St. Andreas (Cologne)
The St. Andreas Basilica is one of the twelve large Romanesque churches in Cologne . It is located in the Altstadt-Nord district and is a few minutes' walk from the cathedral . Since January 1st 2010, St. Andreas is no longer a parish church, but a branch church of the Catholic parish of St. Aposteln .
St. Andreas is a three-aisled pillar basilica that contains Romanesque and Gothic elements. The location of St. Andreas probably goes back to an early Christian chapel with the name St. Matthaeus in fossa (St. Matthäus am Graben).
Historical documents attest to the founding of a canon monastery dedicated to St. Andrew in the second half of the 10th century ; the early Romanesque church building with crypt, initiated by Archbishop Bruno , was consecrated by Archbishop Gero in 974 to St. Andrew as patron saint. We only know of the larger new or extension of the 11th century, some of it is included in the existing Staufer church.
In the western parts of today's church, essential parts of the late Romanesque, Staufer new building from the 12th and 13th centuries have been preserved; in the 14th century, Gothic chapels were added to the side aisles of the nave. A century later, the Romanesque east choir and the crypt (link leads, among other things, to the picture of the same) in favor of a Gothic choir hall - built on the model of the Aachen choir hall - demolished. The reconstruction of the northern cross arm followed around 1470/80, while the southern cross arm was completely rebuilt in 1492 in a late Gothic form. The Romanesque crossing tower with its folding roof is significant . The two stair towers to the crossing tower, which were moved inwards with their outer facades in the course of the renovations in the Middle Ages, still come from the Salian building.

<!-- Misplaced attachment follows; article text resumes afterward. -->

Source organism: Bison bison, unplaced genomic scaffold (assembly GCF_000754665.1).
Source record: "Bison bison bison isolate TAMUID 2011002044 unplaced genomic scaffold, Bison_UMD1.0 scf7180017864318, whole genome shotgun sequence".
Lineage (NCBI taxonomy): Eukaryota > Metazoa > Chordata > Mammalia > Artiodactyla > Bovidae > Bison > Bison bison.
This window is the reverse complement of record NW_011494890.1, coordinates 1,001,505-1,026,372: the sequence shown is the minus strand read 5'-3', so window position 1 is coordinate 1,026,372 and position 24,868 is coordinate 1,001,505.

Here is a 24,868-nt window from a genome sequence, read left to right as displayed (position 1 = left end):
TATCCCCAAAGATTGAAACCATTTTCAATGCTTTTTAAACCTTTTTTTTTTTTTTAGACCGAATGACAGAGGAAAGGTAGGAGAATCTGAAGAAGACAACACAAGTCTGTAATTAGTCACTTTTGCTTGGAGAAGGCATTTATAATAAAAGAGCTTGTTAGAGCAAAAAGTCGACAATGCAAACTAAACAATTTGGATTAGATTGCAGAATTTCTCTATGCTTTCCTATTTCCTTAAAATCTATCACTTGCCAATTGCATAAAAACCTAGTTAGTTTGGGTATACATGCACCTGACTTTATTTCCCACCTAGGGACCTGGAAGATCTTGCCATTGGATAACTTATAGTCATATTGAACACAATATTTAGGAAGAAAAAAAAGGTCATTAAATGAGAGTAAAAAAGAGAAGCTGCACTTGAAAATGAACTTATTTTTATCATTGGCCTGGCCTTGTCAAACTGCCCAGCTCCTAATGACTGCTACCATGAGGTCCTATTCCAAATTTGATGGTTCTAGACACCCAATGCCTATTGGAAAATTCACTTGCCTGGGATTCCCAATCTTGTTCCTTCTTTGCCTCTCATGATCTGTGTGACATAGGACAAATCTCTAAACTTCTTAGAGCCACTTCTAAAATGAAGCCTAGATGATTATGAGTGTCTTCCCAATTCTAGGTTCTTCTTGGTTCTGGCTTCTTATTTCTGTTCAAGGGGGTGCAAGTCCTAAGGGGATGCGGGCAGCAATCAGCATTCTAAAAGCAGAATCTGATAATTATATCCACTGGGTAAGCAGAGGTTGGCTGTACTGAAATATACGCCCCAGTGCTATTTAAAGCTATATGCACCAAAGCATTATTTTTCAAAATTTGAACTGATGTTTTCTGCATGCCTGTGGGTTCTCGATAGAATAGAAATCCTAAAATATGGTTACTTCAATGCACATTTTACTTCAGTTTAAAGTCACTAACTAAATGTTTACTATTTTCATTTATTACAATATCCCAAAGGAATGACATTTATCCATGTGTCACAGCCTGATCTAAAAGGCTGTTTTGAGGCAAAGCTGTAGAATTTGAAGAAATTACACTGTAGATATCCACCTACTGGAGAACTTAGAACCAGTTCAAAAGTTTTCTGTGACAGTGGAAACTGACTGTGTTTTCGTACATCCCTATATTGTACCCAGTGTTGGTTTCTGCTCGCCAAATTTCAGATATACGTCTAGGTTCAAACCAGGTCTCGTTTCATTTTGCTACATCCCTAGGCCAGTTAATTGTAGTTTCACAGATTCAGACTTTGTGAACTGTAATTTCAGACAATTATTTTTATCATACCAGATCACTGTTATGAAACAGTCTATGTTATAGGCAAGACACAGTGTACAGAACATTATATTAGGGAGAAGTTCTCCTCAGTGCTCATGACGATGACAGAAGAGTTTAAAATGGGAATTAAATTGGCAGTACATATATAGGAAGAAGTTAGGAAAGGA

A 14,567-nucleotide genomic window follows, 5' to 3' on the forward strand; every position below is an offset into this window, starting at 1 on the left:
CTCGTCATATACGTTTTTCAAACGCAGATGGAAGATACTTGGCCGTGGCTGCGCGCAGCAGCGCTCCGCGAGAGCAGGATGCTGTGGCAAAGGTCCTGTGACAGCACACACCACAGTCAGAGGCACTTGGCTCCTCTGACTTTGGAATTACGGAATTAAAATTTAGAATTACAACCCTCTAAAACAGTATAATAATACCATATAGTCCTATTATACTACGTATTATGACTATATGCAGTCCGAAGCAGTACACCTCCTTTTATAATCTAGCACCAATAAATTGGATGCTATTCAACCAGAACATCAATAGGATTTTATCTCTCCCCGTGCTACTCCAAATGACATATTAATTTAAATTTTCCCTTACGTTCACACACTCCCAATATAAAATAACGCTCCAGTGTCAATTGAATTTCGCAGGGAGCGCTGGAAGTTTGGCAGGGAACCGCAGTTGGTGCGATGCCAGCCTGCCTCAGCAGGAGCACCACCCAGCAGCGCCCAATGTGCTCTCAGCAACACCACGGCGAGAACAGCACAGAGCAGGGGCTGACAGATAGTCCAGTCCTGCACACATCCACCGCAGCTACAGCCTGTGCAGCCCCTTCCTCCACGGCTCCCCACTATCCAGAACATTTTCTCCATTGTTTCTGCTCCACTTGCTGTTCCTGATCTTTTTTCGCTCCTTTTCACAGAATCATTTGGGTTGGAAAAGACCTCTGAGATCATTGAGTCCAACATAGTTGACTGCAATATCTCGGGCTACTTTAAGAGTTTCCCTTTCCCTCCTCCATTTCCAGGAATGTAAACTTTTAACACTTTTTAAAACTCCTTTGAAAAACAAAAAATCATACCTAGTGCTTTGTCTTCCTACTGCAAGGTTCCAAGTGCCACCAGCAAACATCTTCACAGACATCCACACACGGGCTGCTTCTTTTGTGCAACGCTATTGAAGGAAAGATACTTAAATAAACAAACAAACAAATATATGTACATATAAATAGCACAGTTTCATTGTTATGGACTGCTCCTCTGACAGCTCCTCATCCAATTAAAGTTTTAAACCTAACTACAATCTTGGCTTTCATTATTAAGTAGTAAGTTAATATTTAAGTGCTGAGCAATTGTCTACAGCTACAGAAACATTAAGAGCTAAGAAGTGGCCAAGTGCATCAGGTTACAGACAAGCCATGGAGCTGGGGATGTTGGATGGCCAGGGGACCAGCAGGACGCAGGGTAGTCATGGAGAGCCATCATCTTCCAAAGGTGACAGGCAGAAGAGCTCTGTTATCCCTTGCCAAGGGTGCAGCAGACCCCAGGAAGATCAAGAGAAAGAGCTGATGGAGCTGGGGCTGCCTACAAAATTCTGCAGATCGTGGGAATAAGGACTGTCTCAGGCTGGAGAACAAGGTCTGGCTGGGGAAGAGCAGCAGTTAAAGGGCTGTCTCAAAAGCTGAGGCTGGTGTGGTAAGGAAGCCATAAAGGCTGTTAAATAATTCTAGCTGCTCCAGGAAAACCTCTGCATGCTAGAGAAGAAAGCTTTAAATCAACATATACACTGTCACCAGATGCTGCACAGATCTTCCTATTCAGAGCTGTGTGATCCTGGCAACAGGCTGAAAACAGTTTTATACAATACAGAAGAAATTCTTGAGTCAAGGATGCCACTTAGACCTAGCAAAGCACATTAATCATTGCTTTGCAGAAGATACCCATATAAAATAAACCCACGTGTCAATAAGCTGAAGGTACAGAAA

In 1802 the monastery was secularized . Before the demolition of the neighboring Dominican Church in Cologne , the remains of Albertus Magnus (1200–1280) and important pieces of equipment were transferred to the St. Andrew's Church, which became the parish church. As a result of the secularization of the Machabäerkirche, the late medieval shrine with the relics of the Maccabees also came there .